Date published: 24/05/18
Creating confident communicators – Rowan Grant
As a communications professional, I put what I preach into practice. Alongside the Twitter accounts I help to run for Translate and the Medical Technologies IKC, I also have a personal account. I follow other organisations and other relevant individuals, many of them medtech researchers. But my feed tends to be full of the organisations, when in fact it’s the personal, day-to-day tweets from the researchers that are much more interesting and useful. Interactions on Twitter are like modern-day water cooler chat – and the brilliant thing is you don’t have to be in the same building, or even country!
I want to see more medtech researchers in my Twitter feed, sharing the work they do and promoting their expertise.
When the Translate programme began, we carried out a consultation with medtech researchers across the partner universities, to assess their needs. Many researchers told us they wanted a higher profile for the technologies they worked on, for their research and for themselves. They wanted more opportunities to promote what they did and needed support to make this happen.
While my communications team could support this, it wouldn’t be sustainable: partly because the Translate programme has a finite lifespan and also because we knew that university comms and media teams are usually overburdened and have to focus on the big research stories. So it seemed obvious that the way forward was to give the researchers the skills they needed so they could take this into their own hands.
Every researcher is an expert in something – each academic has their own niche which gives them something unique and interesting to say. And with social media, there are plenty of easy and free channels that allow researchers to reach a wide audience. What they need are the skills and confidence to use those channels effectively.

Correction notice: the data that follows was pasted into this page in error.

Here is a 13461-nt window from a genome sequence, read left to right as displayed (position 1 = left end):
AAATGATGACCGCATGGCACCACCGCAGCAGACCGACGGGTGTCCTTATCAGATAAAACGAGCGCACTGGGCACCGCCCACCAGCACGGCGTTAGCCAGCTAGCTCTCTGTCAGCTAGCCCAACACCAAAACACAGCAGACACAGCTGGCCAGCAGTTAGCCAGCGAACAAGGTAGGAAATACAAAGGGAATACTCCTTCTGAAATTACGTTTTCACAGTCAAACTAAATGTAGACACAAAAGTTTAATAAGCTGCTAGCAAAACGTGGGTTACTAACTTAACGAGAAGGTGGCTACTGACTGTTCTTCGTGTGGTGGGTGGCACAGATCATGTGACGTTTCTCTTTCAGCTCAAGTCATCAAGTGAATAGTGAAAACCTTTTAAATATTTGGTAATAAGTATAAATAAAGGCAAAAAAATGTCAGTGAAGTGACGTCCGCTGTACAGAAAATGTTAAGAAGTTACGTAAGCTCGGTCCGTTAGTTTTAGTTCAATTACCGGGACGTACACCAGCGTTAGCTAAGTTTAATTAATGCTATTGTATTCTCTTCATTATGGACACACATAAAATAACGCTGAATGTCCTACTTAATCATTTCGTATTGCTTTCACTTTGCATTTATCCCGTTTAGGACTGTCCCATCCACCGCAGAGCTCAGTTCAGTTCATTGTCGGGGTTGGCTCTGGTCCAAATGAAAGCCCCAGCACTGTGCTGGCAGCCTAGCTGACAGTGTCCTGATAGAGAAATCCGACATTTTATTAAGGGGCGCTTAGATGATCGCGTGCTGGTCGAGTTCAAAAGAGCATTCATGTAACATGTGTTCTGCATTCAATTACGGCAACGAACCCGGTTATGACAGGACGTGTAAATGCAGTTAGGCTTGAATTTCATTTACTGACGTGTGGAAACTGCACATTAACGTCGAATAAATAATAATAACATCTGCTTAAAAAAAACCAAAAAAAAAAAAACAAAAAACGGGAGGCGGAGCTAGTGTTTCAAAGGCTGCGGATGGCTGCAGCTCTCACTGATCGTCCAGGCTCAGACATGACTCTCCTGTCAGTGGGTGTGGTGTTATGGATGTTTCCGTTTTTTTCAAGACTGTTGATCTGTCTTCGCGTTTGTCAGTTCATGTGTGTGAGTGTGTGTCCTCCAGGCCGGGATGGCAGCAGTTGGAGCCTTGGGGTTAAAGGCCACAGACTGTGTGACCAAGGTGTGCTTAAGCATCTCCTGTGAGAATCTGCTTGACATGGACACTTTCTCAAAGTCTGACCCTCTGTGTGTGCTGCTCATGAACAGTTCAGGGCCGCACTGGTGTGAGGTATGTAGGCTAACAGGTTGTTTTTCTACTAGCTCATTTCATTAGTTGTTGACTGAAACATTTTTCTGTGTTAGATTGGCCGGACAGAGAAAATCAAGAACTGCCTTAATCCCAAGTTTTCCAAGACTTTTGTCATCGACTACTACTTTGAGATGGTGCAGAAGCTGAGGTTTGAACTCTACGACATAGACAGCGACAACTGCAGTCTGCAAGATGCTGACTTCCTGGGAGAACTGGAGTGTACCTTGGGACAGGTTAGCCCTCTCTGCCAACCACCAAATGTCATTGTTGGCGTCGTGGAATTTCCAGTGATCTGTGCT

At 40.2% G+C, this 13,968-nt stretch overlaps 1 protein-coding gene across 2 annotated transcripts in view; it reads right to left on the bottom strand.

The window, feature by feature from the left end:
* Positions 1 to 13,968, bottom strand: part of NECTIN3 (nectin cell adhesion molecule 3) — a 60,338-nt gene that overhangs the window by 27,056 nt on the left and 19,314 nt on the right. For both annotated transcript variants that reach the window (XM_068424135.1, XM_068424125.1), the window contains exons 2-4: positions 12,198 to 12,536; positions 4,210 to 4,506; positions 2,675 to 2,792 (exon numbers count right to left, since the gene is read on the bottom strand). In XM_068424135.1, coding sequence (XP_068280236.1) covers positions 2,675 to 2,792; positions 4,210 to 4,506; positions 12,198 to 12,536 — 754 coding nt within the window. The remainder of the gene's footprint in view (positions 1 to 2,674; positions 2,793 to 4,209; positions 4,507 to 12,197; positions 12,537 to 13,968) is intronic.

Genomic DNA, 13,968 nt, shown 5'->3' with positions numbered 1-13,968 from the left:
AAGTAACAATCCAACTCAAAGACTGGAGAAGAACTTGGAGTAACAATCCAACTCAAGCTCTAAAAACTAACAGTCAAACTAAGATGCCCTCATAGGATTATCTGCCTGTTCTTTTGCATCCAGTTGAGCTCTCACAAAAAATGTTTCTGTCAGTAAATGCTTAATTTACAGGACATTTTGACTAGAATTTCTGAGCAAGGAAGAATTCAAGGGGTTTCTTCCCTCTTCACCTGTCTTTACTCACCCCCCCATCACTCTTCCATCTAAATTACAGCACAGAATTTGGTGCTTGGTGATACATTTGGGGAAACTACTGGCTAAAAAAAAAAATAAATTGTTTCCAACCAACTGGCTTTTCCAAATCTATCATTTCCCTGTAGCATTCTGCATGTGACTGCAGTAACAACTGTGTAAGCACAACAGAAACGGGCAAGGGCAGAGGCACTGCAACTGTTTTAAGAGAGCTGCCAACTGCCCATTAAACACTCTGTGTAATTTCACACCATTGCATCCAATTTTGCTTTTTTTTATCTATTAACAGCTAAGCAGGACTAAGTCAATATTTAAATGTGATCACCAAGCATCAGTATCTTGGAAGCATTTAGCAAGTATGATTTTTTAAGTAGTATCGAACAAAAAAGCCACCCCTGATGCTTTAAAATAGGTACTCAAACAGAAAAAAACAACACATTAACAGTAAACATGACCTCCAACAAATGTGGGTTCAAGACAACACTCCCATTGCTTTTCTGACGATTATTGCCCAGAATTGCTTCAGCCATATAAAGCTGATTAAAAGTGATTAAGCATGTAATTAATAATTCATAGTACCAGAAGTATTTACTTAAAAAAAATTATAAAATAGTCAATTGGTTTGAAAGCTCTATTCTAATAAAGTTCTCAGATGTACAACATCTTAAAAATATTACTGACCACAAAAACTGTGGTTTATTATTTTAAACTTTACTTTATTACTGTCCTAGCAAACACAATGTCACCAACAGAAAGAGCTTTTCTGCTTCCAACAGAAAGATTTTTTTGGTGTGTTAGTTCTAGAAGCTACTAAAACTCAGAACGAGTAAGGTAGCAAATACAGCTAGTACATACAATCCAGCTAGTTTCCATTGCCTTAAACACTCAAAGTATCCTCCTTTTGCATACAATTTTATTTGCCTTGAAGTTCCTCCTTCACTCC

So alongside the innovation training we’ve offered to researchers, we’ve also run a communications workshop, covering writing skills for news and opinion pieces and how to promote themselves and build a network using LinkedIn.
The results were immediate – four participants had news stories in local news or on their university websites or on a podcast channel. Some of these had already been in the pipeline, but the feedback we received was that the workshop had given researchers the confidence they needed to take advantage of and progress these opportunities.
Translate is all about increasing capacity for innovation – and communications skills are just as important as understanding intellectual property or regulatory frameworks. So I’m looking forward to seeing my Twitter feed full of interesting conversations between a growing number of confident and articulate medtech researchers.
‘Raise your game: Managing your own visibility and impact’ was held in November 2017. Further details can be found on the event page.